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Advancing private company accounting research

ICAEW’s Information For Better Markets (IFBM) thought leadership programme will take a leading role in advancing private company accounting research. Our intention is to raise the profile of private company research and challenge the predominance of research into the minority of companies globally that are publicly listed.

The decision was taken in light of ICAEW’s recent thought leadership work on private company financial reporting, such as the 2016 Information For Better Markets conference, which clearly identified the need for more research in this area. This was also the finding of ICAEW’s 2015 thought leadership report SME accounting requirements: basing policy on evidence, which concluded that ‘public policy debates on SME financial reporting requirements are not well informed’.

Academic roundtable on private company financial reporting

As a first step to advancing discussions on private company accounting research, ICAEW held an academic roundtable at Chartered Accountants Hall on 15 September 2017. The event was held as a follow-up to the 2016 IFBM conference.

The event was attended by representatives from the academic community, practice and the IASB, as well as ICAEW staff. The objective of the day was to identify gaps in private company accounting research and to scope questions for future research.

Below is a summary of the research questions that were developed at the roundtable.

  1. What are the influential factors that determine the use and value of financial reporting in private companies?
    Research in this area would help to move discussions beyond the subject of size which, in the context of private companies, can be misleading.
  2. Who are the users of private company financial reporting and what are their needs?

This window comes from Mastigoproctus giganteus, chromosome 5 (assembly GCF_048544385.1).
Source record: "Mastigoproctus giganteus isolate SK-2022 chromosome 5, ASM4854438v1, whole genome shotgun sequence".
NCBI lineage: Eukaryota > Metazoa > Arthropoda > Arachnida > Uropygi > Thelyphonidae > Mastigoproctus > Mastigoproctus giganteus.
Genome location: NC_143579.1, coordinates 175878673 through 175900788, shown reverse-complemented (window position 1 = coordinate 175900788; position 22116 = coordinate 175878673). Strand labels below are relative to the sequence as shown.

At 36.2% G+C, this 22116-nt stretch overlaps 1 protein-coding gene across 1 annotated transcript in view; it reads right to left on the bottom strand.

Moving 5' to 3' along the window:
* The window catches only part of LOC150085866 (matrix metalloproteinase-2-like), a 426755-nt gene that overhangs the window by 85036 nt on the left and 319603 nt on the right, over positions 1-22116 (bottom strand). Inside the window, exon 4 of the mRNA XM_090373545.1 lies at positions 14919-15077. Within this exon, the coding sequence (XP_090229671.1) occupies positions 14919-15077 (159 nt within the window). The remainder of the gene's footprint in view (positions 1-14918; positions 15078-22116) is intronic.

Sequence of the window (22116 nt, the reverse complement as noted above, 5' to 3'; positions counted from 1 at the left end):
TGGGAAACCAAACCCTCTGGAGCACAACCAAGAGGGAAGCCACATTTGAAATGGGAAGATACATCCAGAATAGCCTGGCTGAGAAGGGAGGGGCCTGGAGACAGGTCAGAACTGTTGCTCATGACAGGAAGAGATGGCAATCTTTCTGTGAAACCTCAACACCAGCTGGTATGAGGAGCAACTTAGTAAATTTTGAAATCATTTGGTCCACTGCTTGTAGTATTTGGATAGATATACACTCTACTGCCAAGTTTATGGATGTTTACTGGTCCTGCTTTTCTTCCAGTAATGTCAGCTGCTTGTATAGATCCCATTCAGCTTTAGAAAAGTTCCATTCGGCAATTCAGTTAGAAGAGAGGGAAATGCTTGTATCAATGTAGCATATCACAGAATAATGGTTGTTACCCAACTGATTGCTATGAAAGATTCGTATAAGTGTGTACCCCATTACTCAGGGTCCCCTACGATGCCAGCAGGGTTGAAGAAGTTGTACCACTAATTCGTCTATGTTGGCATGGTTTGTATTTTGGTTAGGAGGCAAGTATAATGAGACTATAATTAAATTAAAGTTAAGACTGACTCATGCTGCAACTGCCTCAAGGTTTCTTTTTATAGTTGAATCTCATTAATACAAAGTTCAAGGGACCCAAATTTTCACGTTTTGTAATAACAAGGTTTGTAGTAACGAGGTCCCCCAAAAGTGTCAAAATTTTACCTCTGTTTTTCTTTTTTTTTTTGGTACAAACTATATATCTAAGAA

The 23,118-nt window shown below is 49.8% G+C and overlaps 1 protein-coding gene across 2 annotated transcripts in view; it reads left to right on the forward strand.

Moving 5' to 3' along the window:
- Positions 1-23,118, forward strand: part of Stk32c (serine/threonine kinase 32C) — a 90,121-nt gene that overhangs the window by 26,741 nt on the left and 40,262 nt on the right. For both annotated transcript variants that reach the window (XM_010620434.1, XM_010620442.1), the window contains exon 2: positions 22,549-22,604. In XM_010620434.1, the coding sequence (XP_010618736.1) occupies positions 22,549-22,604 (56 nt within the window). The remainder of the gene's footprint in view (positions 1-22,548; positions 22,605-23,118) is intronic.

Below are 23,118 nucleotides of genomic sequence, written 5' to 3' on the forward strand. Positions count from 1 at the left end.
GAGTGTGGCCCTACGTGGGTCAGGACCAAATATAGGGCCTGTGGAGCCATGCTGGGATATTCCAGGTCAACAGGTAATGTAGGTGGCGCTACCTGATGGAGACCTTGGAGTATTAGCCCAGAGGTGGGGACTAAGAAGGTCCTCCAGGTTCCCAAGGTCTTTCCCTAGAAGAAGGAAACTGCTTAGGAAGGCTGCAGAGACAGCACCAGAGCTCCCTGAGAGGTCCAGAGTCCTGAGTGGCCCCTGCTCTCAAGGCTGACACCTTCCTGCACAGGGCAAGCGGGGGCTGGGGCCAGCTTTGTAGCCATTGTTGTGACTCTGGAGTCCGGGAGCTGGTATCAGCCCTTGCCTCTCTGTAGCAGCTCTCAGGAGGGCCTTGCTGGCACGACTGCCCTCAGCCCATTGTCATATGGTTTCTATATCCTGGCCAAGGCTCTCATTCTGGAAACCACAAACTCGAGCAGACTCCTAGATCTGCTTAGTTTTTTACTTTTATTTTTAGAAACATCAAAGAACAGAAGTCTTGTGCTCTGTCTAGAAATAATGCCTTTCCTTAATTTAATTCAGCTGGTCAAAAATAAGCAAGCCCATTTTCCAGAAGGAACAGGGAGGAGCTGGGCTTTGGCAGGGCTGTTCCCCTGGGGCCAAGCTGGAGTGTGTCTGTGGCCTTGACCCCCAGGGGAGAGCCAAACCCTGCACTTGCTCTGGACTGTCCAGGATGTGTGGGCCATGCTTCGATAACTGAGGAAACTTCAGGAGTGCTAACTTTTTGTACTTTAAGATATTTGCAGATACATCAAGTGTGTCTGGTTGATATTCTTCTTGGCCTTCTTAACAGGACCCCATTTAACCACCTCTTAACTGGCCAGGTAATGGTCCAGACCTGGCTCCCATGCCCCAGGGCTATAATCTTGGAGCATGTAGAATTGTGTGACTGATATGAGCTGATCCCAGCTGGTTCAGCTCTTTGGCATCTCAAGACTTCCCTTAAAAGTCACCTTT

Research in this areas would consider what information users use, what they use it for and what other information they would they like.
  3. What determines the international differences in private company reporting regimes?
    Research in this area would identify how regimes are different and why. It would also contribute to a better understanding of regulatory efficiency and economic growth prospects.

What happened next? 

Following the roundtable, some of the academics in attendance have started new research projects which will consider some of the themes and questions raised at the event. 

  1. Ann Jorissen and Ronita Ram, are collaborating on a research project that will explore the global adoption of IFRS (for SMEs).  An overview of the project is provided below.

    ‘The Jorissen-Ram project deals with aspects of the third research question developed at the Roundtable, ‘What determines the international differences in private company reporting regimes?’ Private company financial reporting is much more embedded and influenced by local institutions than public company reporting. Therefore an in depth study of these local institutions will shed more light on which environments (and countries) are more munificent to accept information from financial reports (prepared in compliance with local GAAP or IFRS (for SMEs)) as a “trusted” language in the business community. The results of this first study will help to single out a number of countries which adopted IFRS (for SMEs) for private company reporting and which are an appropriate setting to examine the incentives of private companies choosing  IFRS as their reporting regime, when they are permitted to do so and to observe the consequences for these individual companies that comply with IFRS.’

  2. Mark Clatworthy, Martin Glaum, Joachim Gassen and Annita Florou have started a survey-based project. ICAEW has agreed to investigate ways in which it can help distribute the survey. An overview of the project is given below. 

    ‘Prior literature tends to treat private firms as a homogeneous group with distinct differences compared to the group of listed firms. But, there is significant heterogeneity in the characteristics and informational needs among private firms as well. Accordingly, the primary objective of the project is to provide a detailed and comprehensive analysis of the typology of private firms as well as their financial reporting needs and practices. To this end, the researchers will conduct a large-scale survey with private firms and various related parties (e.g. auditors, banks etc.).'

Further information 

ICAEW is now considering its next steps and would be interested to hear about any current research being conducted on these topics as well as any other comments you may have. Contact: alison.dundjerovic@icaew.com